Homelessness Contributes To Pregnancy Complications

UMMS Affiliation

Commonwealth Medicine; Department of Family Medicine and Community Health; Department of Quantitative Health Sciences; Center for Health Law and Economics

Publication Date


Document Type



Behavioral Medicine | Female Urogenital Diseases and Pregnancy Complications | Health Services Administration | Health Services Research | Maternal and Child Health | Mental Disorders


Homelessness during pregnancy poses significant health risks for mothers and infants. As health care providers increase their emphasis on social determinants of health, it is important to understand how unstable housing contributes to complications during pregnancy. We linked data about emergency shelter enrollees with Massachusetts Medicaid claims for the period January 1, 2008-June 30, 2015 to compare health care use and pregnancy complications for 9,124 women who used emergency shelter with those for 8,757 similar women who did not. Rates of mental illness and substance use disorders were significantly higher among homeless women. Adjusted odds of having nine pregnancy complications were also significantly higher for homeless women and remained substantially unchanged after we adjusted for behavioral health disorders. Emergency shelter users also had fewer ambulatory care visits and more months without billable care and were more likely to visit an emergency department. Homelessness and behavioral health disorders appear to be independent factors contributing to pregnancy complications and should be addressed simultaneously.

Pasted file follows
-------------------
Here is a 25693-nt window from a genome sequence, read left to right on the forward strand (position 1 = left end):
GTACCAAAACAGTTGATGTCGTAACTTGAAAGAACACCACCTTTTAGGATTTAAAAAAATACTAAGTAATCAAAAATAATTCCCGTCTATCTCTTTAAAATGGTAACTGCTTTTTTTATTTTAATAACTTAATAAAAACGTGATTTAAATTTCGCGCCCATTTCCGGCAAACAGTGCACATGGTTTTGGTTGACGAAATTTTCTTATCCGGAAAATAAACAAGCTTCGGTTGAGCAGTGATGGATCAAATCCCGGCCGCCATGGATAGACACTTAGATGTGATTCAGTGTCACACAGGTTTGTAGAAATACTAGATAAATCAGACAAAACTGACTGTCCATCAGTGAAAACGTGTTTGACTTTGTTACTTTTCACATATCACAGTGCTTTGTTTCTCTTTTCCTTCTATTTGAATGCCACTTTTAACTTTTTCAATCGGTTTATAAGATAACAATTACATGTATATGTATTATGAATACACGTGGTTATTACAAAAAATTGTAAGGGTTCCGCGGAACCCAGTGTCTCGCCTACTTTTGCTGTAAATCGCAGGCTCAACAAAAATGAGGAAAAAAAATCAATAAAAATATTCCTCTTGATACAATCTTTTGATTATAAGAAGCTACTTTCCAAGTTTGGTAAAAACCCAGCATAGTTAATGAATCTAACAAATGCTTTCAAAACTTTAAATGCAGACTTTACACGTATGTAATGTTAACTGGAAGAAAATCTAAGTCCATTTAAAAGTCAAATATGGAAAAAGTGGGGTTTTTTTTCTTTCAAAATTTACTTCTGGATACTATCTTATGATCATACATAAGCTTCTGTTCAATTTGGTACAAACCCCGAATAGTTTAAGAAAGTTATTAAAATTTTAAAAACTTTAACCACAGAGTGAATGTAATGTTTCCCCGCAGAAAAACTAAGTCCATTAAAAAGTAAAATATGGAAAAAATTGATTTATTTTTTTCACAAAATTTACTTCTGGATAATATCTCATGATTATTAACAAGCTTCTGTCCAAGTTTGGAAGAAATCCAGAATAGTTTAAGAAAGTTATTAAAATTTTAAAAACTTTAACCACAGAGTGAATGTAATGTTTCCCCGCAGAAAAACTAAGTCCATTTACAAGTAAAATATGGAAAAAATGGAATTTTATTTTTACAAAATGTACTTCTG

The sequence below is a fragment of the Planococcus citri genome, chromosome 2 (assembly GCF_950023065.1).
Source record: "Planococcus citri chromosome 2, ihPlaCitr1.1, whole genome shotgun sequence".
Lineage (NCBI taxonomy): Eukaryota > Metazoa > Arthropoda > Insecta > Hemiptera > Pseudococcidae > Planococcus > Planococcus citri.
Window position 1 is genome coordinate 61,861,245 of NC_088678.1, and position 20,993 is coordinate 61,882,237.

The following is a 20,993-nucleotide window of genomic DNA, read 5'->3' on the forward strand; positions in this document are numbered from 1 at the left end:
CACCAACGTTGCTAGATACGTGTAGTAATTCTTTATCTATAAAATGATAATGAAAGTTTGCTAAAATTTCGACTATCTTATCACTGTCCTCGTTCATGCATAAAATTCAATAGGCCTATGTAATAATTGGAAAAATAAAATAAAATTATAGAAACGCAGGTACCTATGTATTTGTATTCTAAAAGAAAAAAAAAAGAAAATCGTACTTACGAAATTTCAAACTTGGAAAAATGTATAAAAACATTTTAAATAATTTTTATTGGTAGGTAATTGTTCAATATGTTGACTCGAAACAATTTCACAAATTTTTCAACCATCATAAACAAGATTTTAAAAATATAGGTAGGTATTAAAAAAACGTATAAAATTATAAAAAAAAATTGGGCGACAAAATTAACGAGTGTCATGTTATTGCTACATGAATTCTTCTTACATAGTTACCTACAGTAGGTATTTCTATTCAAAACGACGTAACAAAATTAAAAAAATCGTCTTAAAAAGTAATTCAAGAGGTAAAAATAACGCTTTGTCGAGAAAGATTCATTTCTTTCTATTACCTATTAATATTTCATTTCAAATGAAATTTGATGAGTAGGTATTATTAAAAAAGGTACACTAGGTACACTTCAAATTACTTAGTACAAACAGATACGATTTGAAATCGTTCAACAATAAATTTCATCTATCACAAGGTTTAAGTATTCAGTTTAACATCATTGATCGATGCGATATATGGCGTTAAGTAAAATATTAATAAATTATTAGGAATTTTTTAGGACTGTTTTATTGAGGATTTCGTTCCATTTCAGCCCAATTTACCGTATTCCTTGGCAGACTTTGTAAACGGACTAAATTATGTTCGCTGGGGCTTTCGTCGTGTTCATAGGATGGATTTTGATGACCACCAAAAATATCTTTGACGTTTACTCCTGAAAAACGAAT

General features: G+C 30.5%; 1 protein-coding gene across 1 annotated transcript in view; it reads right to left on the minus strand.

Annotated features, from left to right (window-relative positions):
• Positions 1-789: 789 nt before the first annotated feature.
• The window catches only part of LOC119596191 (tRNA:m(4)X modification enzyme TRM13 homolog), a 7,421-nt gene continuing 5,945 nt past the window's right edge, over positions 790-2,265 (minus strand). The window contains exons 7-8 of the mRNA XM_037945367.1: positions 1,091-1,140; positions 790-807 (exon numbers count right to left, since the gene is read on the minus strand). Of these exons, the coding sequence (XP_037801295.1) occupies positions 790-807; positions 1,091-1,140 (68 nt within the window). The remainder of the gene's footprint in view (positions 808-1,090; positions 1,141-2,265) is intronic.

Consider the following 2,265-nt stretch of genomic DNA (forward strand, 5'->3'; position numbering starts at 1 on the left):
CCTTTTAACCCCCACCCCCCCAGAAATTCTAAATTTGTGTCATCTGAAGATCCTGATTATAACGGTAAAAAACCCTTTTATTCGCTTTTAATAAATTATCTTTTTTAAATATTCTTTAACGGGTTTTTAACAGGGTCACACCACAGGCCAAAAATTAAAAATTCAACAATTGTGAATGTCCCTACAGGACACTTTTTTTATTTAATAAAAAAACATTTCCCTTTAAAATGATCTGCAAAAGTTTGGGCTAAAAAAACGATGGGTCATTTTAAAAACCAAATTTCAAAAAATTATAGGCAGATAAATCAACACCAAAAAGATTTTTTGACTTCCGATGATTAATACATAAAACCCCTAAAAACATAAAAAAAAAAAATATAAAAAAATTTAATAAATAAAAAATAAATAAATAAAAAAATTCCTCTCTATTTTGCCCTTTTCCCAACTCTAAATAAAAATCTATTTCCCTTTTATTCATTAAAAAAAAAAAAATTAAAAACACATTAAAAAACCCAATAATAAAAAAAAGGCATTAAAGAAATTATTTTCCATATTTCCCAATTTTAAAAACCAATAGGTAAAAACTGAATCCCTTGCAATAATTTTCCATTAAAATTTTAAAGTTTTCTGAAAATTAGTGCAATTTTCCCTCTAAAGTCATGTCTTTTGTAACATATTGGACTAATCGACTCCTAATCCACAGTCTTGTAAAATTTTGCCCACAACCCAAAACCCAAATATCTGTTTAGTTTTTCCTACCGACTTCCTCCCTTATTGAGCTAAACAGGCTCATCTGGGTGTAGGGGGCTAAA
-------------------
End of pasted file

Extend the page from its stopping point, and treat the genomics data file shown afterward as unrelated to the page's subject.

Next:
pregnancy, homelessness, health risks, emergency shelters, mental illness, substance use disorders, pregnancy complications, Health conditions, Access and use, Drug use, Emergency departments, Behavioral health care, Depression, Health care providers, Medicaid, Medical education

DOI of Published Version



Clark RE, Weinreb L, Flahive JM, Seifert RW. Homelessness Contributes To Pregnancy Complications. Health Aff (Millwood). 2019 Jan;38(1):139-146. doi: 10.1377/hlthaff.2018.05156. PubMed PMID: 30615521.

Journal/Book/Conference Title

Health affairs (Project Hope)

Related Resources

Link to article in PubMed

PubMed ID